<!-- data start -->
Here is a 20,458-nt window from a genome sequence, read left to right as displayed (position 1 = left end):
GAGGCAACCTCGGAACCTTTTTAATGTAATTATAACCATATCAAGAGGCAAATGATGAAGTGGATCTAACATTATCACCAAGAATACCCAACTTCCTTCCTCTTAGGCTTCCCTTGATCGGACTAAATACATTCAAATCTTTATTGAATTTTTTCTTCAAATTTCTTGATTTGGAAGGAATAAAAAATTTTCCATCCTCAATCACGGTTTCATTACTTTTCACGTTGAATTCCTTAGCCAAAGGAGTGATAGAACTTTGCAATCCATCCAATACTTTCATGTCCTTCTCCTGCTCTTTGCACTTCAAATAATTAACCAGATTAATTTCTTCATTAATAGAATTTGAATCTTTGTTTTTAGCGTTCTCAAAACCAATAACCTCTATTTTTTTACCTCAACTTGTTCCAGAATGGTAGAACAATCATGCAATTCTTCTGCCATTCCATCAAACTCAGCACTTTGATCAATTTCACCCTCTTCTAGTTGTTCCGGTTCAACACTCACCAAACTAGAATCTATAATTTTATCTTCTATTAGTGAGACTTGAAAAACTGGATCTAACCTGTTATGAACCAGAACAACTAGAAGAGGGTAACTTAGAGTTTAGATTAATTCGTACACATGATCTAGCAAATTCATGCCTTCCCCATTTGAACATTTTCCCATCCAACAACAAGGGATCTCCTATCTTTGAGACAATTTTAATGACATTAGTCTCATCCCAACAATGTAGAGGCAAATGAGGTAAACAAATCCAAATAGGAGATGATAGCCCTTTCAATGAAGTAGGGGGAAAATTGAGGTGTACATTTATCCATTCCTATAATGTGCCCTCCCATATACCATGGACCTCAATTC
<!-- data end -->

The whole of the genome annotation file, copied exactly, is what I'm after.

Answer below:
Here is a 20,458-nt window from a genome sequence, read left to right as displayed (position 1 = left end):
GAGGCAACCTCGGAACCTTTTTAATGTAATTATAACCATATCAAGAGGCAAATGATGAAGTGGATCTAACATTATCACCAAGAATACCCAACTTCCTTCCTCTTAGGCTTCCCTTGATCGGACTAAATACATTCAAATCTTTATTGAATTTTTTCTTCAAATTTCTTGATTTGGAAGGAATAAAAAATTTTCCATCCTCAATCACGGTTTCATTACTTTTCACGTTGAATTCCTTAGCCAAAGGAGTGATAGAACTTTGCAATCCATCCAATACTTTCATGTCCTTCTCCTGCTCTTTGCACTTCAAATAATTAACCAGATTAATTTCTTCATTAATAGAATTTGAATCTTTGTTTTTAGCGTTCTCAAAACCAATAACCTCTATTTTTTTACCTCAACTTGTTCCAGAATGGTAGAACAATCATGCAATTCTTCTGCCATTCCATCAAACTCAGCACTTTGATCAATTTCACCCTCTTCTAGTTGTTCCGGTTCAACACTCACCAAACTAGAATCTATAATTTTATCTTCTATTAGTGAGACTTGAAAAACTGGATCTAACCTGTTATGAACCAGAACAACTAGAAGAGGGTAACTTAGAGTTTAGATTAATTCGTACACATGATCTAGCAAATTCATGCCTTCCCCATTTGAACATTTTCCCATCCAACAACAAGGGATCTCCTATCTTTGAGACAATTTTAATGACATTAGTCTCATCCCAACAATGTAGAGGCAAATGAGGTAAACAAATCCAAATAGGAGATGATAGCCCTTTCAATGAAGTAGGGGGAAAATTGAGGTGTACATTTATCCATTCCTATAATGTGCCCTCCCATATACCATGGACCTCAATTC